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Could North Korea be sincere?


The nuclear negotiations may end up as usual, but it is tantalising to think of other possibilities


LAST month Moon Jae-in, erstwhile puppet of American imperialists, stood in the May Day stadium in Pyongyang, North Korea’s capital, and promised a new era of shared prosperity as 150,000 North Koreans cheered. The next day he and Kim Jong Un, North Korea’s dictator, climbed (well, were driven) to the top of Mount Paektu, the Korean peninsula’s sacred peak, where they put together the tips of their thumbs and index fingers to form a heart-shape in a gesture more commonly used by K-pop stars to show appreciation for their fans.


Yet the odds of a dramatic “peace declaration” are rising. Mr Trump seems to see such a step as a means to a Nobel peace prize. Mr Moon has spent much of his political career pursuing a peace deal with the North. And Mr Kim could present one to his citizens as an American climbdown.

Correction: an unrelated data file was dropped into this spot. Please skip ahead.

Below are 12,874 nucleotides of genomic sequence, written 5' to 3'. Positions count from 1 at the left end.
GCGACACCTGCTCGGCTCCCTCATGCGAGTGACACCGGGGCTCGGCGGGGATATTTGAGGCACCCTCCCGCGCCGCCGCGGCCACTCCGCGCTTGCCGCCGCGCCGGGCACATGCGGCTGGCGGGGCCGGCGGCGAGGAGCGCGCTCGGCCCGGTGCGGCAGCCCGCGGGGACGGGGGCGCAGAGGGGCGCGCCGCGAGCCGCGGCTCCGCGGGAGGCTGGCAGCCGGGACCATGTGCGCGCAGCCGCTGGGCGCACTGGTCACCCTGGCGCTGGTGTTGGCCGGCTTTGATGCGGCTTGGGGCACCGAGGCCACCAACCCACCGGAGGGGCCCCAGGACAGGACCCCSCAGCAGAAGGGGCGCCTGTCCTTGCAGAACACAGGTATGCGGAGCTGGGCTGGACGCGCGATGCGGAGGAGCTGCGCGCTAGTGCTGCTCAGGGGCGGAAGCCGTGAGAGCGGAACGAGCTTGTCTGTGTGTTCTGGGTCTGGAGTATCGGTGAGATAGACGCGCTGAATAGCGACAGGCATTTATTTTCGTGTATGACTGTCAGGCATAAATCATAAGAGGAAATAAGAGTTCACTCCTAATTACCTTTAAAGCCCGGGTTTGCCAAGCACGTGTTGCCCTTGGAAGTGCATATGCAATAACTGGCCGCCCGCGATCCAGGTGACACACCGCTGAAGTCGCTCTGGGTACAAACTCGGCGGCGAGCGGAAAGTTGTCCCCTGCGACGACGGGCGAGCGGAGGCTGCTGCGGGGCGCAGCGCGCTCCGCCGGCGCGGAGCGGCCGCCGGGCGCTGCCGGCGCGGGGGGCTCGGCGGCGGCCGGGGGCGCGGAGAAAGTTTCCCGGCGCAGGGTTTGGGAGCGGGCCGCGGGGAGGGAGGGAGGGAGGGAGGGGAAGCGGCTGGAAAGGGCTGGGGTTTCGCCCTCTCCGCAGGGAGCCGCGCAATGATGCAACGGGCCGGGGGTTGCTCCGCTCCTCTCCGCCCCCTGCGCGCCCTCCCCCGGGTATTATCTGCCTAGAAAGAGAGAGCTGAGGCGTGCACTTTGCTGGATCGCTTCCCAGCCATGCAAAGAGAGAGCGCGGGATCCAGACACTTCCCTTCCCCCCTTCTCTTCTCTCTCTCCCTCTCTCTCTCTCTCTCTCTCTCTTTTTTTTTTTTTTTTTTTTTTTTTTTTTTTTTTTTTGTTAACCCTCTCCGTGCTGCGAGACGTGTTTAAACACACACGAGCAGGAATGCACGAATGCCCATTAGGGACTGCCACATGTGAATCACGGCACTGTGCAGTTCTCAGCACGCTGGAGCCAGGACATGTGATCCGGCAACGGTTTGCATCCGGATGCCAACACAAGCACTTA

This is alarming to hawks on North Korea. No security guarantees will be enough for Mr Kim to give up his nukes, they say. Instead, the North will try to shake down the outside world for concessions, as it has done countless times. Mr Kim, they point out, is already dragging his feet over the commitment he made in Singapore to disarm, having failed to provide any inventory of his nuclear capabilities. That fits the pattern of alternating bonhomie and recalcitrance established by his father.


Yet Mr Kim’s summit diplomacy this year (including three meetings with President Xi Jinping of China) has reshaped the political dynamics of north-east Asia. No one, certainly not the sceptics, predicted the sudden change of tone. So it is worth considering whether they might be wrong about Mr Kim’s ultimate intentions, too.


Could the dictator really be thinking of giving up nukes in favour of economic development? They cost a fortune. He might be able to trade them for an American commitment to withdraw its forces from the South. After all, Mr Trump hates keeping troops there. Meanwhile, Mr Moon’s dream of a Korean confederation, with no bad word said about the gulags, would suit Mr Kim very well.


Which of these scenarios seems the likeliest? In raising nuclear tensions last year and in embracing his summitry in 2018, Mr Kim has proved himself a gambler. But is he overplaying his hand? Outsiders have consistently underestimated the Kims, risk-takers all. But bear in mind that no one has ever lost money betting that they will sell the same big bag of nothing again and again.